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Why You Should Care About a Plant on Twitter

If Twitter users could take care of a rose, perhaps they could also help take care of people, says Jeff McCloud of Ximedica, whose colleague Joe Gordon is speaking at MD&M East.

Jeff McCloud, Ximedica

Save the Rose
Twitter users get to manage the care of a plant through the a "critical design" art installation. (Image courtesy of Save the Rose)

Save the Rose has captured my attention. In this "critical design" art installation, the twitterverse determines the life or death of a rose. This rose isn't special or meaningful to anyone, but thousands of people have come to support it. Twitter users can tweet #savetherose or #shineontherose to manage the care of the plant. The water saturation is displayed using a bar graph so that users know what the rose needs.

What captured my attention is how this online installation embodies connected health. Sure, it's the health of a flower, but it is health all-the-same. The rose effectively shows how social media can support the health of the needy. I can imagine an anonymous patient getting social support, medication reminders, or patient monitoring from Internet strangers. No protected health information needs to be shared to leverage the power of social media around the world. This is a good example that if you give the Internet a select set of options it can do really well. Asking open-ended questions: you get Boaty McBoatface--the recent fiasco over the naming of a $300 million British research vessel.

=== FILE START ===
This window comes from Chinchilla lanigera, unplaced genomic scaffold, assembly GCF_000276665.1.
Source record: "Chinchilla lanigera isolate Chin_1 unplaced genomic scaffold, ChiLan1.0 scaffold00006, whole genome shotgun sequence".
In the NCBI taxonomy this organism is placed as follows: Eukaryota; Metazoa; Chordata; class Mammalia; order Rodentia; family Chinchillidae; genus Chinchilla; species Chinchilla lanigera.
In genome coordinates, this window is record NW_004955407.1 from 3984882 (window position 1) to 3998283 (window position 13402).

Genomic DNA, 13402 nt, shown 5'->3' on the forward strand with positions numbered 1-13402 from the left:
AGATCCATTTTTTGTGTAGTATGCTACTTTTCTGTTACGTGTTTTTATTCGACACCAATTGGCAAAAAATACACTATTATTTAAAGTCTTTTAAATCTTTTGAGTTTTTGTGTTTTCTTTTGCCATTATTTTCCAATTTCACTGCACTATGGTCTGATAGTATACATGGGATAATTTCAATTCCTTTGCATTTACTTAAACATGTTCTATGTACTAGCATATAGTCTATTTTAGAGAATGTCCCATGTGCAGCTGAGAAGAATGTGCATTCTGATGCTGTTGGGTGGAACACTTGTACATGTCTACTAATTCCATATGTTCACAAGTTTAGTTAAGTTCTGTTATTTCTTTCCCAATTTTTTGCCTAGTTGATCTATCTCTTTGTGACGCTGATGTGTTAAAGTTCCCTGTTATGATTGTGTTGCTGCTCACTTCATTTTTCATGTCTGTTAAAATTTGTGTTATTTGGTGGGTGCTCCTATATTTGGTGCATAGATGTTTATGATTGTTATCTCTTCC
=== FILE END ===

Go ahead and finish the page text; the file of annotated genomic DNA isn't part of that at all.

About Save the Rose
(Image courtesy of Save the Rose)

The technical portion is also very interesting. The artist uses an Arduino board to monitor the soil moisture and a Raspberry Pi mini computer to connect the actuators to Twitter. This is very thoughtfully done. 

(See McCloud's Ximedica colleague Joe Gordon discuss consumer technology transfer and innovation at MD&M East, June 14-16 in New York City.) 

If the rose were capable of understanding, it would no doubt appreciate the collective diligence of the Internet. There are things that can be more meaningful with humans in the loop. Not only because the human touch can be more significant than that of a machine, but also because of the emotional impact on those receiving care.

Certainly the new rise of chat-bots from Facebook and the like will make the ability to tell if you are interacting with a machine or human more murky. For now, this is mostlyhumans.  It's easy to get bogged down in the troll comments and lose faith in the goodness of humanity. We need more inspiration like this in the connected health world.

(See McCloud's Ximedica colleague Joe Gordon discuss consumer technology transfer and innovation at MD&M East, June 14-16 in New York City.) 

Jeff McCloud is an interaction designer at Ximedica (Providence, RI).

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